3 Lessons in Moving from College to Career
Transitioning from a full-time student to a full-fledge working professional is no easy feat. While the first year out of college can be an exciting time, it also comes with its fair share of anxiety and uncertainty – grappling with the stress of job-hunting (if you haven’t already snagged a job), learning to manage your finances (on a shoestring budget), and so on.
Thinking back on this transition, now with a year of work experience under my belt, here
are three lessons I’ve learned, which I hope will help others as they find their way out of
school or summer internships and into the “real” world.
1) Build your Personal Brand: To set yourself apart from the pack, you need
something more than a polished resume, which chances are if you’re just graduating
will probably constitute of some internships here and there and a (very) long list of
extracurricular activities. Therefore, crafting your story and enhancing your digital
footprint are pivotal. Building your brand entails blending your personal and professional life, particularly on all social media fronts. For example, take advantage of Instagram to showcase a hobby that displays your job-related skills in a non-professional light, or use Twitter to share worthy articles and timely news that pertain to your industry, field-of-interest or other aspects of your identity. You can also –and should-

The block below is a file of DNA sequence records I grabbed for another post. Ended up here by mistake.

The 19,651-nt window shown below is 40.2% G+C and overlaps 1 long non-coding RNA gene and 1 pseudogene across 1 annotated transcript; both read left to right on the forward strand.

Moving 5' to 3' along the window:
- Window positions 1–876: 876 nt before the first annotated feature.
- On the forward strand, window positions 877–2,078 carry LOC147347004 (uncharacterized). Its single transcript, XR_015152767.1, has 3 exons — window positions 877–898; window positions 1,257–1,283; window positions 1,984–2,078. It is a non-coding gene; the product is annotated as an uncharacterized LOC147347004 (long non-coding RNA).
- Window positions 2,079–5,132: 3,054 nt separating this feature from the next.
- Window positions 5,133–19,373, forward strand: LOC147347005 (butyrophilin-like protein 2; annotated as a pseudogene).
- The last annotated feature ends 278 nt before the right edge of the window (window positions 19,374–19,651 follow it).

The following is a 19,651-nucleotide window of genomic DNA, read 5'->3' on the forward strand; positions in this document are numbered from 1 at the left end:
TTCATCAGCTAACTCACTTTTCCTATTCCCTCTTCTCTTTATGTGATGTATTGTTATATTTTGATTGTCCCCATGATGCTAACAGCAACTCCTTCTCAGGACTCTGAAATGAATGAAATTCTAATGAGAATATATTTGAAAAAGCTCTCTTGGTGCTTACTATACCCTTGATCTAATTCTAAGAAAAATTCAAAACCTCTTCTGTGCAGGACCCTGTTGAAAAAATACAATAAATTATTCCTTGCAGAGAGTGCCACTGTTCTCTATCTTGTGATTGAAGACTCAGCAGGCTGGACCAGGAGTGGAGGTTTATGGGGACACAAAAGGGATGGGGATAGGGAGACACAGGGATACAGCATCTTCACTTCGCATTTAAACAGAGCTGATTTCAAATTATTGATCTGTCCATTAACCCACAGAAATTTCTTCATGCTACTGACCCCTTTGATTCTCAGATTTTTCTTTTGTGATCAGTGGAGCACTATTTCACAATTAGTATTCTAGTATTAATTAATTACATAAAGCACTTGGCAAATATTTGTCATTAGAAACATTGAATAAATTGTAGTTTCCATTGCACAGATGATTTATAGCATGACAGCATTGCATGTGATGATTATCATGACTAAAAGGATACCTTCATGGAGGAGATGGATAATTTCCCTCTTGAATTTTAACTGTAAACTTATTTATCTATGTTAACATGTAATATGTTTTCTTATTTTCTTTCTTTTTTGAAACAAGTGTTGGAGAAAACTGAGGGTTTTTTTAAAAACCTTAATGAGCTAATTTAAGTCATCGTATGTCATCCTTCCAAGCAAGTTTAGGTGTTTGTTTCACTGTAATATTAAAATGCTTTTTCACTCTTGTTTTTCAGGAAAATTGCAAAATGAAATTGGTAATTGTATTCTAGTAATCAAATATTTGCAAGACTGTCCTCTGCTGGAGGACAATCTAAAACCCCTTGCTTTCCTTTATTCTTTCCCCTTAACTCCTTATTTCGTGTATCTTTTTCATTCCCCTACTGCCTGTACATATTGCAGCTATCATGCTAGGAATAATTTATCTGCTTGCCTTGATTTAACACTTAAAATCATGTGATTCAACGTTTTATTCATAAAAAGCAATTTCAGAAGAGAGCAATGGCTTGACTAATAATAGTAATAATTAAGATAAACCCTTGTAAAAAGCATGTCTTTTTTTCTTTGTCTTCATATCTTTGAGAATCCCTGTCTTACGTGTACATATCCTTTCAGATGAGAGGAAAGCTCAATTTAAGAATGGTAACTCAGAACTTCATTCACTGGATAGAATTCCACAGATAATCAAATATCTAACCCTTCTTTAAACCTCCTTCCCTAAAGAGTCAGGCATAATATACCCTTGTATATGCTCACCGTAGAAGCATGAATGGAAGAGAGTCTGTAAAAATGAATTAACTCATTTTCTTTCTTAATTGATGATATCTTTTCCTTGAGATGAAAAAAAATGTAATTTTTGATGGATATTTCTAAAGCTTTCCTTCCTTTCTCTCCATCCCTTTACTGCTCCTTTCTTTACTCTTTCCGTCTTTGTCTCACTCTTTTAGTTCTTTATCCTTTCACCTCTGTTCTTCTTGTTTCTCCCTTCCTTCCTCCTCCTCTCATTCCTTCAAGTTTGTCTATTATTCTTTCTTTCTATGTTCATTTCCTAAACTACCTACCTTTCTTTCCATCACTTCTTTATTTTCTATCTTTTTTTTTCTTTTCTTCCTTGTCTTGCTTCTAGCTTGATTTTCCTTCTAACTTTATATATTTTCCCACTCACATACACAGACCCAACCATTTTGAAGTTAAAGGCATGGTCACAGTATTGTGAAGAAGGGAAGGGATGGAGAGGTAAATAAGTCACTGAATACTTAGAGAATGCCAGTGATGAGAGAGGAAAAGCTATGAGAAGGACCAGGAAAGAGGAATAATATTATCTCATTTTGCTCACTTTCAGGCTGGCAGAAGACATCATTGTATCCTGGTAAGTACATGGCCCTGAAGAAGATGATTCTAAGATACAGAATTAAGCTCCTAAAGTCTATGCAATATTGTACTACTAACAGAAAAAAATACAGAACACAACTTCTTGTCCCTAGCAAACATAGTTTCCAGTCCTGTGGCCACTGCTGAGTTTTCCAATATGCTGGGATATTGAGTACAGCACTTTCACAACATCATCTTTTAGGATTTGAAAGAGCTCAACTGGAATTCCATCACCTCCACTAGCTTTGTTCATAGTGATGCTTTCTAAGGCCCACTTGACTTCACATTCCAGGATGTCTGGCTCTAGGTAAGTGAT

repurpose any great content in your LinkedIn profile. The goal is to show employers your unique and consistent promise of value and, hence, that you’re not just another face in the crowd.
2) Work for Free: I kept going back and forth on this, because I know that it can be a
bitter pill for recent graduates to swallow. After all, you didn’t go to college for
four years and incur student loans to work without a paycheck. But I do think that if
you don’t have a job lined up after graduation, working for free is worth considering
– at least for the time being. Whether it’s through a side job such as blogging or an unpaid internship, it will help you gain that much-needed experience, make valuable connections (I cannot stress the power of networking enough!), boost your portfolio and stay active and learning while you land that paid opportunity.
3) Make Learning a Lifetime Pursuit: Although the last thing you probably want to
think about as you sprint out of the classroom is going back to school, remember
that education really is the most powerful tool you have for career advancement
and, most importantly, to remain relevant and competitive in today’s continually
shifting landscape. If grad school is not feasible for you, there are always cheaper
and less time-consuming options out there, including crash courses, one-day
seminars and conferences – most of which companies are willing to pay out.
Nowadays, you also have several free or reasonably-priced online, at-your-own-
pace training tools, such as Lynda.com or Coursera.org, both ideal for people with
hectic work schedules. Regardless of what you opt for, aim to stay curious, flexible